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Sixty seconds on . . . vitamin D

BMJ 2020; 371 doi: https://doi.org/10.1136/bmj.m3872 (Published 05 October 2020) Cite this as: BMJ 2020;371:m3872
  1. Zosia Kmietowicz
  1. The BMJ

The sunshine one?

Indeed, as we enter the season of mists and mellow fruitfulness, thoughts have been turning to the sunshine vitamin and its potential role in beating covid-19.

Can you shed more light on that?

Health secretary Matt Hancock put his foot in it when he told the House of Commons last week that he had ordered a trial to see if vitamin D reduced the incidence or effects of covid-19 and that “the results were that it does not appear to have any impact.” It turns out, there have been no government trials.

Did that rays some questions?

Hancock appears to have been confused. Rupa Huq, a Labour backbencher, put him right when she said that he had been referring to a review of evidence published in June by the National Institute for Health and Care Excellence.1 “The word ‘trial’ implies fresh evidence, not reheated leftovers,” she said.

It sounds like there was more heat than light. What did NICE say?

NICE’s summary, which looked specifically at emerging evidence on the role of vitamin D in relation to covid-19, concluded that there is currently no evidence to support supplements reducing the risk or severity of covid-19.2 The Scientific Advisory Commission on Nutrition also studied whether vitamin D supplementation could reduce the risk of acute respiratory tract infections other than covid-19, and concluded that the jury was still out.3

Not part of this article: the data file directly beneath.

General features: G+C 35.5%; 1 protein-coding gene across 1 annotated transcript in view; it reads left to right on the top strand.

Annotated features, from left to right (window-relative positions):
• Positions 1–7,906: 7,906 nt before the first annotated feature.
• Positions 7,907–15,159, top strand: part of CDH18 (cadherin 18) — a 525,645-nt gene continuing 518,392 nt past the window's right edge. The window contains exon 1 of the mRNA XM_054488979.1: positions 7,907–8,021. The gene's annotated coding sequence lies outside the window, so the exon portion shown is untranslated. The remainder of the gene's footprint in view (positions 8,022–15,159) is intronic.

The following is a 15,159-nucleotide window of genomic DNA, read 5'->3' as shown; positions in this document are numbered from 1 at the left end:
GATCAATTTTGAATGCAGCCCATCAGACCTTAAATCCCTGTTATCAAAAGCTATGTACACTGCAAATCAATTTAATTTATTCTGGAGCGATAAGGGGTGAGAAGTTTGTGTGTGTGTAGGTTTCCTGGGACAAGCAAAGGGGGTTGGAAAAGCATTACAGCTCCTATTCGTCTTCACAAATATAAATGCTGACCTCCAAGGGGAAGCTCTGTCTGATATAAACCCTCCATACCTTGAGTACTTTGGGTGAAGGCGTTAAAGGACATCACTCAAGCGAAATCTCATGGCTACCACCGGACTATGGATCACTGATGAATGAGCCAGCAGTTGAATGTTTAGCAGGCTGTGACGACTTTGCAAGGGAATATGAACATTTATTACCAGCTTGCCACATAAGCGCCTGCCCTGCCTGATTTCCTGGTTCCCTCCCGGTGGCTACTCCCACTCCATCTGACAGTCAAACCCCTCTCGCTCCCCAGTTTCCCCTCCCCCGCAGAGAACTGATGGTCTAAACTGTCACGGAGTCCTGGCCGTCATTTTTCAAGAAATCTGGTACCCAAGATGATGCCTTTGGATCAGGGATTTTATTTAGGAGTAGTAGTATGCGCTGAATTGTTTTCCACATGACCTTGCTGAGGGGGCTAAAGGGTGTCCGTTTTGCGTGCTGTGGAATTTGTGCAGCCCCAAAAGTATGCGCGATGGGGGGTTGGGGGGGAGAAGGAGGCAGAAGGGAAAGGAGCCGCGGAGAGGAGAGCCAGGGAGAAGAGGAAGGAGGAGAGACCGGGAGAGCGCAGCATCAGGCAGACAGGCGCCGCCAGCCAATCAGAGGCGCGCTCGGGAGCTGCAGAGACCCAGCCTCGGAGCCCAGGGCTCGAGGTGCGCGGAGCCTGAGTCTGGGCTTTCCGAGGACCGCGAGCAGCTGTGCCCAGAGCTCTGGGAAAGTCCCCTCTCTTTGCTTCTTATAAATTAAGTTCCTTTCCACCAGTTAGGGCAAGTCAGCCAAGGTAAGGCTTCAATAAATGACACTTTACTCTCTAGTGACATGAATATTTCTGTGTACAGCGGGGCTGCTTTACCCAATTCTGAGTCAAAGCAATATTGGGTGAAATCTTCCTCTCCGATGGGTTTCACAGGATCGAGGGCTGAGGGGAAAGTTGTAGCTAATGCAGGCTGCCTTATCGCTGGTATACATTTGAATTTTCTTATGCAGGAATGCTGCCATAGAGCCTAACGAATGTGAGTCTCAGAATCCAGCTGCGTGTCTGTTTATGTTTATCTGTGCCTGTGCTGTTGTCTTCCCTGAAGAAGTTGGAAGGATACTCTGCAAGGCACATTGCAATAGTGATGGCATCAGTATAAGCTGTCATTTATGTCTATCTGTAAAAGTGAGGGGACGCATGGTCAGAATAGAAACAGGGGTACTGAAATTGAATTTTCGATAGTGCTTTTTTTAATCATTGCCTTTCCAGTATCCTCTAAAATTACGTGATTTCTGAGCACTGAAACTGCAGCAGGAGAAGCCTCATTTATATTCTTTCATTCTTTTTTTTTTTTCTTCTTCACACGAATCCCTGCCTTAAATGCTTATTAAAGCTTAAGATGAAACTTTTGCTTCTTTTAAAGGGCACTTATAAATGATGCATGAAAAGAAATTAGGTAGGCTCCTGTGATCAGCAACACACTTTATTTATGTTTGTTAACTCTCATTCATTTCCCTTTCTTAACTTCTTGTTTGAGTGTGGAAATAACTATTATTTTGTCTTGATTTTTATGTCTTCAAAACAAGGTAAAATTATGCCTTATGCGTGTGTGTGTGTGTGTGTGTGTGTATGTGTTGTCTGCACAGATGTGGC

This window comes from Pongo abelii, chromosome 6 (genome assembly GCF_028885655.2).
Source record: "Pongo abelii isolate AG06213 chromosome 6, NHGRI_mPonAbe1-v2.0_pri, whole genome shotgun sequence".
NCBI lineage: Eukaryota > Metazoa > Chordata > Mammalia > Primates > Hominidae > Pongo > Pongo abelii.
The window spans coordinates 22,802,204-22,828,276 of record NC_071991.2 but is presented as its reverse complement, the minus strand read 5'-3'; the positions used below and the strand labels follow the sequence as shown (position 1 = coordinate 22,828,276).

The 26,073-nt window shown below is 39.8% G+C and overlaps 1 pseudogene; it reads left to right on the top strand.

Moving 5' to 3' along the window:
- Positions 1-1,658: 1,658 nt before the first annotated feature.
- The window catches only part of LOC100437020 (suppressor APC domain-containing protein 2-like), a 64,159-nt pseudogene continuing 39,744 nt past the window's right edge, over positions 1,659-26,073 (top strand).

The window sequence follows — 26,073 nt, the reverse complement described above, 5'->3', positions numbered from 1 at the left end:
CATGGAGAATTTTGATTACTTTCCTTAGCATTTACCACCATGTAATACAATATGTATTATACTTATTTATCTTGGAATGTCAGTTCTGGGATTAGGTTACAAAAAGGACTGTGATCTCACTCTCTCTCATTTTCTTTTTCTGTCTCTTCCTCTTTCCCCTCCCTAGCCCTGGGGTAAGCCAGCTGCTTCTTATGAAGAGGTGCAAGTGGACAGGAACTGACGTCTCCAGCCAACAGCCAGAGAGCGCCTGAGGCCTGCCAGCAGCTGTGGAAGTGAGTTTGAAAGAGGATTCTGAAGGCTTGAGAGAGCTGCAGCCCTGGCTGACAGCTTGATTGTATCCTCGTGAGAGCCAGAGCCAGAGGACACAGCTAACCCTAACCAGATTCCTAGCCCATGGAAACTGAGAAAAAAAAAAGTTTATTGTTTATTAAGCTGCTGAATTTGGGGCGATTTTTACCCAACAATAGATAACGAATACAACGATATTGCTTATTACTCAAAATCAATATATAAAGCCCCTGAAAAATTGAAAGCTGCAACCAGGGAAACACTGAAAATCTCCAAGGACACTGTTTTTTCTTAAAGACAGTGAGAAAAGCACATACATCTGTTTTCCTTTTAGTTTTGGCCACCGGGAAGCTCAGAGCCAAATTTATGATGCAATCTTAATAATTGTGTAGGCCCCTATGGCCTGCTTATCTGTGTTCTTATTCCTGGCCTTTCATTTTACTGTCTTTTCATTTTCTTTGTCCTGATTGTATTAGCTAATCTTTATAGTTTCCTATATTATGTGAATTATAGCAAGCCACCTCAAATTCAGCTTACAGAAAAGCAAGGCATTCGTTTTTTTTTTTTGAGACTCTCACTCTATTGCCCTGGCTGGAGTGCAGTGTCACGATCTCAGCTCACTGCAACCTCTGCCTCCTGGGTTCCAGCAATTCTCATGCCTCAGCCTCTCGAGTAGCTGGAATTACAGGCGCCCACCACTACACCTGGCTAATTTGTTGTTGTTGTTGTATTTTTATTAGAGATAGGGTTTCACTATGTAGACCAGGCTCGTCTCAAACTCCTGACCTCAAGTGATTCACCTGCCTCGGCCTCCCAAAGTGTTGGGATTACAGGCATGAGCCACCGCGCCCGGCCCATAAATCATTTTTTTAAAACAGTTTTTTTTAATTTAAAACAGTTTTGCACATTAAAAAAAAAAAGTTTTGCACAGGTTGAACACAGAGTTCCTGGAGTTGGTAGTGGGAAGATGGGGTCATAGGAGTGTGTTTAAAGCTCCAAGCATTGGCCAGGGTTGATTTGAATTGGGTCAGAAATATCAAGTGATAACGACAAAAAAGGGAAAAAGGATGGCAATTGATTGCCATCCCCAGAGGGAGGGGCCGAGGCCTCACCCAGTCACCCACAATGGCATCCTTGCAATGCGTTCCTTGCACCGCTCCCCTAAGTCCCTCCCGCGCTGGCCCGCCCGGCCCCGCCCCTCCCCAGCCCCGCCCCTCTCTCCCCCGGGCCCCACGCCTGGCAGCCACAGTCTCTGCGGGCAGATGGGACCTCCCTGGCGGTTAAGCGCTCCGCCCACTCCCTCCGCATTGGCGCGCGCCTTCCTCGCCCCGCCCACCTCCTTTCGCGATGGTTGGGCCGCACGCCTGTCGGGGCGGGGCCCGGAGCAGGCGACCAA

Any more bones you can throw me?

Adrian Martineau has updated his 2017 BMJ4 meta-analysis of vitamin D’s effects on respiratory tract infections, which is currently on a preprint server and not yet peer reviewed.5 He told The BMJ, “The antiviral and anti-inflammatory actions of vitamin D make it an interesting candidate for prevention of viral respiratory infections. Our updated meta-analysis shows modest protective effects overall. Clinical trials of vitamin D to reduce risk or severity of covid-19 are now needed.”

Aren’t we all supposed to be taking vitamin D anyway?

You’re right. In 2016 Public Health England advised children and adults to consider taking 10 µg of vitamin D a day in autumn and winter to protect bone and muscle health. In Scotland the government has similar advice for times when “10-15 minutes of unprotected Scottish sun exposure” is not possible.6

Footnotes

  • Correction: On 12 October we corrected the time span in the last sentence to 10-15 minutes (not 0-15 minutes).

References

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